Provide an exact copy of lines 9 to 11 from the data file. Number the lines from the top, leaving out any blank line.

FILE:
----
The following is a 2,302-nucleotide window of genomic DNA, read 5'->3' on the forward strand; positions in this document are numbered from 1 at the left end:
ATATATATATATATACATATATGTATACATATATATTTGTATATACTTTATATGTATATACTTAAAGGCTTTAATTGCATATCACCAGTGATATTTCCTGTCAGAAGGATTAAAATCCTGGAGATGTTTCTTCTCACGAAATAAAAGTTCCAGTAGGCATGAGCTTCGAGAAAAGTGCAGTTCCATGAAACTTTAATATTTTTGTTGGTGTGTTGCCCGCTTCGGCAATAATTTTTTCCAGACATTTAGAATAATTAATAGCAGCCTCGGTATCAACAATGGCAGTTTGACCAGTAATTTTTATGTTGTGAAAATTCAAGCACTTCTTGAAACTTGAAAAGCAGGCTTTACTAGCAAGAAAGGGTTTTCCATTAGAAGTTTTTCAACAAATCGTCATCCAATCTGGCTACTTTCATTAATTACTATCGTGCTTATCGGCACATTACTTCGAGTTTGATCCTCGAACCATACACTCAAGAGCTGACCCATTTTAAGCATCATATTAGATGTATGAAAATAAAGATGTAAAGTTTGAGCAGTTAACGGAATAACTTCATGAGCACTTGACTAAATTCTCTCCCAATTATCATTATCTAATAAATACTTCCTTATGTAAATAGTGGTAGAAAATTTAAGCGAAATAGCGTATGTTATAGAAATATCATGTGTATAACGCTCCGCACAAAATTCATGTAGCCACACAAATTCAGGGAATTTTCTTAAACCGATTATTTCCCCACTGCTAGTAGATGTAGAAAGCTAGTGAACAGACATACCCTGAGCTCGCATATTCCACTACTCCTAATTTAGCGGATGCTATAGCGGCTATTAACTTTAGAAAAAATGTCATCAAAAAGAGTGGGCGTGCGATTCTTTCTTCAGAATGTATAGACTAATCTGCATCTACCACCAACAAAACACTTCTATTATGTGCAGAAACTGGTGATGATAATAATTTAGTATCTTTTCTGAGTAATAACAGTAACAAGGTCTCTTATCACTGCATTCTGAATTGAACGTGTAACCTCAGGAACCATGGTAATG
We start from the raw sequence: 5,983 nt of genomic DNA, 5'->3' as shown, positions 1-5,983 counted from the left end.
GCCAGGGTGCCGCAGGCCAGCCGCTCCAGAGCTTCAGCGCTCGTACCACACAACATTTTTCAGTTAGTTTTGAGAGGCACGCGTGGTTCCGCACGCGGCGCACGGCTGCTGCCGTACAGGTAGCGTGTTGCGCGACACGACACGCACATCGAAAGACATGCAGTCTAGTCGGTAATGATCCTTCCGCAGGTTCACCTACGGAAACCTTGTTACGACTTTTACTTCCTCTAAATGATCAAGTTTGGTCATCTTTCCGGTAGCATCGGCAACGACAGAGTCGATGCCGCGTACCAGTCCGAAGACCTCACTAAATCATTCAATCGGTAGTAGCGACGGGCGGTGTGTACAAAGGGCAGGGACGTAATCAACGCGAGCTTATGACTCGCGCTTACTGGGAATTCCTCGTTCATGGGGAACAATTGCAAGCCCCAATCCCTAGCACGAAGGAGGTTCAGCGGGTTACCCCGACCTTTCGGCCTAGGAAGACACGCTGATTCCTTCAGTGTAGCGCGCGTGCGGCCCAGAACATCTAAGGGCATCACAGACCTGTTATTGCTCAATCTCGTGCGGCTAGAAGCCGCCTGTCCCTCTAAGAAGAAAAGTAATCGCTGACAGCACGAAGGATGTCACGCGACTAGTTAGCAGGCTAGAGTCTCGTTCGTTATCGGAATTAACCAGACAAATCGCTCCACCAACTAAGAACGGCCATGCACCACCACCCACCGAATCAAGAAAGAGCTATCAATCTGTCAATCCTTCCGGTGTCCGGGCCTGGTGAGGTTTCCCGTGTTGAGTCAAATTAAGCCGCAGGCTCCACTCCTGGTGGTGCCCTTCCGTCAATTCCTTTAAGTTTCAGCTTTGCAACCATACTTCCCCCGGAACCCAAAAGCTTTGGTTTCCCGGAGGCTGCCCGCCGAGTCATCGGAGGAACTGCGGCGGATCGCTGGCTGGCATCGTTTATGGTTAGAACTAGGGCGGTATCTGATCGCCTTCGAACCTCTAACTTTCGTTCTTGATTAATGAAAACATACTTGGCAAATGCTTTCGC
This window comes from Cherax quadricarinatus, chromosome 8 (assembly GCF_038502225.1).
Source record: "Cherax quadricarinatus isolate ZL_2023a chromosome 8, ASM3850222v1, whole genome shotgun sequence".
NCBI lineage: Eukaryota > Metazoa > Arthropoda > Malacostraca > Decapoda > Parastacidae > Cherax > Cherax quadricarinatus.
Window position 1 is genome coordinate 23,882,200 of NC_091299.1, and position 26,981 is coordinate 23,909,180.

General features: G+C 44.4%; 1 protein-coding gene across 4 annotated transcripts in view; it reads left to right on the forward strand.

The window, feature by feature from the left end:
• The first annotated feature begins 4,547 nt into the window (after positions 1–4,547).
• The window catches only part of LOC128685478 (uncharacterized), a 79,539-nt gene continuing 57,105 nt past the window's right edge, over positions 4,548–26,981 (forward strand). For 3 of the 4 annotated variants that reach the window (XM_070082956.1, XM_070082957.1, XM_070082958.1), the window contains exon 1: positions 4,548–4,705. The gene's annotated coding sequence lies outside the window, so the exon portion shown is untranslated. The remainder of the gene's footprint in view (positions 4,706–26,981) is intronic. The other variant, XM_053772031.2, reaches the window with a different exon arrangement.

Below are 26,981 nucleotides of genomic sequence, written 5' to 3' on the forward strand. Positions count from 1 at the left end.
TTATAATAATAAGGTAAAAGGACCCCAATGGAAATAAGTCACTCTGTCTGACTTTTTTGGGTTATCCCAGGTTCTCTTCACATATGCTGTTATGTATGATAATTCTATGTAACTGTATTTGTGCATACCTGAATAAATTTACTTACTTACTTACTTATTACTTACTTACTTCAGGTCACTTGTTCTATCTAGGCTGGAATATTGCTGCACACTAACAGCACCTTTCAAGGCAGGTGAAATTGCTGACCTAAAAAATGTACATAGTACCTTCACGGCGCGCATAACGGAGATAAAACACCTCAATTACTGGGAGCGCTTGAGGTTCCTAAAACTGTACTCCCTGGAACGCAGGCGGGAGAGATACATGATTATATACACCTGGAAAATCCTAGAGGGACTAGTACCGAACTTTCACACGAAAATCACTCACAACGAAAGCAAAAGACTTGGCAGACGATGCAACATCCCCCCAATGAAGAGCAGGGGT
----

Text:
General features: G+C 44.4%; 1 protein-coding gene across 4 annotated transcripts in view; it reads left to right on the forward strand.

The window, feature by feature from the left end:
• The first annotated feature begins 4,547 nt into the window (after positions 1–4,547).